I was inspired! Considering my new life in the light of the new year about to begin, one of my resolutions will be to attempt to walk more consciously in the Spirit so that the righteousness of Christ might be manifested in me! And that, folks, is even better than the finest cuisine as far as I’m concerned.


Here are a few pictures of Christmas, most of all for the benefit of those who couldn’t share it with us!

One of our favorite traditions is singing Christmas carols, which we always do on Christmas Eve.

No one broke into the Christmas presents early…except for Molly!

Gideon couldn’t give up his umbrella once he’d opened it!

Opening presents is quite an event because we all want to watch everybody open each one!

Linda’s first time enjoying a Christmas stocking (not a tradition in Germany for her!)

The best present of all was our precious Lord, Jesus Christ, whose birth is celebrated on Christmas. His life inspires me every day, and his death provided for my salvation (and for that of anyone who will accept his sacrifice for our sins). Thank you, dear Savior!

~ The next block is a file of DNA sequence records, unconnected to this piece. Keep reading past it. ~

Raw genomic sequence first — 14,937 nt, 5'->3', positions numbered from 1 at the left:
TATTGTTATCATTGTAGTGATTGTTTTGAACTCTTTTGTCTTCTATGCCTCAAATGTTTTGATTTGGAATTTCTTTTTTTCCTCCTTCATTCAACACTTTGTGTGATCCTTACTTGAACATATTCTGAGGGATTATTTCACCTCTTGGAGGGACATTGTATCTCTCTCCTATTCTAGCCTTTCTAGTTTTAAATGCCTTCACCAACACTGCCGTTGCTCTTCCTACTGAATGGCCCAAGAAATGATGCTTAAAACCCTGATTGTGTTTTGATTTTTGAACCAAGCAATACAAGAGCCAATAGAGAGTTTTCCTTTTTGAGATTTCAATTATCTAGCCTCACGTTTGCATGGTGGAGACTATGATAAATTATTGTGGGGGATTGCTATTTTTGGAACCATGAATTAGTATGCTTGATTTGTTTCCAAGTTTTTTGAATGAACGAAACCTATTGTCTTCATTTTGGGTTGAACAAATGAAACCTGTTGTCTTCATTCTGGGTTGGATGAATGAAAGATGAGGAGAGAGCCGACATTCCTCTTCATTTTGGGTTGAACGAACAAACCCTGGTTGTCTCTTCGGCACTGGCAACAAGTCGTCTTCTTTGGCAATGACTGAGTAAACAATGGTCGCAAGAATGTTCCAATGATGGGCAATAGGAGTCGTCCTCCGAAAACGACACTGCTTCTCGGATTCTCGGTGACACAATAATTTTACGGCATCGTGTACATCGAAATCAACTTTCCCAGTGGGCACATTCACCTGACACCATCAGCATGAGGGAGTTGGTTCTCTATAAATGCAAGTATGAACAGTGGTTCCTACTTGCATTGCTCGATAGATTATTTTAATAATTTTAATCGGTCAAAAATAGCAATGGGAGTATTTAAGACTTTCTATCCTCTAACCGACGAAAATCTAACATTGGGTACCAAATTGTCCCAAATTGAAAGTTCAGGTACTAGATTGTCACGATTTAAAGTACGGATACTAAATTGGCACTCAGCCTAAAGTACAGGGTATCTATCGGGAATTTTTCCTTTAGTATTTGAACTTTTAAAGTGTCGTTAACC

Talk About Cuties!

Is this big enough for you to enjoy? It’s our two grand daughters all dressed up for Christmas!

Here’s my brother Wolle’s grand daughter, all dressed up for Christmas too! Either all three girls actually have a common genetic bond that’s showing through, or else it’s just that all toddlers are adorable…probably both!

My prayer is for an extra-specially merry Christmas for each and everyone of you!

That Christmasy Feeling

Have you got your shopping done yet? I am ALMOST done, and this year I’ve even been able to keep up with the wrapping…more or less. Once our tree is up, both Molly (our tabby cat) and Davy (pictured above) love to sleep behind the Christmas tree. I think it makes them feel all snug and safe. They can watch the world go by (our small world), and Abishai, our 125-pound German shepherd, can’t get them!